Enhancing Translation of LINE-1 Encoded ORF2p for Cancer Therapeutics

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Unmet Need

A substantial portion (~50%) of human malignancies overexpress a protein encoded by a genomic repeat, the Long INterspersed Element-1 (LINE-1)-encoded ORF1p. These include colon, pancreatic, lung, ovarian, breast and prostate cancers. LINE-1 is a retrotransposon that codes for both RNA and proteins which in turn function to make more genomic copies of the sequence. LINE-1 is one of the most prevalent repeats in the human genome, making up ~20% of our DNA. LINE-1 is transcribed as a bi-cistronic RNA which encodes an RNA binding protein, open reading frame 1 protein (ORF1p), and a protein with endonuclease (EN) and reverse transcriptase (RT) activities, ORF2p. We need targeted ways to treat LINE-1 ORF1p(+) cancers.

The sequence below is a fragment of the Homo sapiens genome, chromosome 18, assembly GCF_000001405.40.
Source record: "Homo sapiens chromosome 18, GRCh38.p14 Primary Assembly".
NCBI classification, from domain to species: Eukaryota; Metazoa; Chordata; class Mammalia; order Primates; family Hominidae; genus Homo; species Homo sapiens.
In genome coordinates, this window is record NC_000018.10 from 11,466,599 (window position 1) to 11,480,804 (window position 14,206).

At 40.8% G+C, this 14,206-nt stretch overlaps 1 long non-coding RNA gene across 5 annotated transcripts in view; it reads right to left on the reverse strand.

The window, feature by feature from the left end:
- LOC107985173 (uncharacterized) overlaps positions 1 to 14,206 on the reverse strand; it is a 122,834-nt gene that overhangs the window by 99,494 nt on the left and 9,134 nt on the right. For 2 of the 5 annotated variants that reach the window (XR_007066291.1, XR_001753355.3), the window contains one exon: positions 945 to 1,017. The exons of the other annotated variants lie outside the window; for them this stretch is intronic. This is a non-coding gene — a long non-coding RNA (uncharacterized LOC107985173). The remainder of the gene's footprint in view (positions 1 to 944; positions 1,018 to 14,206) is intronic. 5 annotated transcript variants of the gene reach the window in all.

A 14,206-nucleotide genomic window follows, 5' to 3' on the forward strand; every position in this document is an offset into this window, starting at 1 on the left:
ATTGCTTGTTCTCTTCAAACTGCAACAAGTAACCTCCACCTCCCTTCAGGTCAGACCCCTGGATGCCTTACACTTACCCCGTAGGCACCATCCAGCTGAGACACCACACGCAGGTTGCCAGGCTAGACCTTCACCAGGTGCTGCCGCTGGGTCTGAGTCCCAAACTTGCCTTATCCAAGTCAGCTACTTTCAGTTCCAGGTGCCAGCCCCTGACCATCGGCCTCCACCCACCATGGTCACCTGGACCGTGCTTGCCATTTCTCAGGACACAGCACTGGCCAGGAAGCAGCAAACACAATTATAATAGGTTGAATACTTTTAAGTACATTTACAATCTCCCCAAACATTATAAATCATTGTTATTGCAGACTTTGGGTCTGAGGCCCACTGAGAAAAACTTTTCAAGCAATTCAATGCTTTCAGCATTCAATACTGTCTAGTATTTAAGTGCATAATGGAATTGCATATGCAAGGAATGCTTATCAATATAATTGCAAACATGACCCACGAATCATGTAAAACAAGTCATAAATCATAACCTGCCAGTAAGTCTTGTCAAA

Technology Overview

Hopkins researchers have shown that ORF2p is not expressed at appreciable levels in ORF1p(+) tumors, and that its expression is a potent, dose-dependent inhibitor of cell growth, sensitizes cells to DNA-damaging chemotherapies, and has immunological effects. Moreover, they have shown that cells actively suppress ORF2p translation from the bi-cistronic LINE-1 RNA, thus avoiding overexposure to this genotoxic protein.

The proposed invention enhances ORF2p translation by using small molecules targeting these pathways or trans-acting RNAs as therapeutic agents in ORF1p(+) human cancers. 


Stage of Development

In vitro demonstration of ORF2p upregulation. Drug platforms under development.



Patent Information:
Title App Type Country Serial No. Patent No. File Date Issued Date Expire Date Patent Status
ENHANCING EXPRESSION OF LINE-1 ENCODED ORF2P FOR CANCER THERAPEUTICS PCT: Patent Cooperation Treaty PCT PCT/US2020/067060   12/26/2020     Pending
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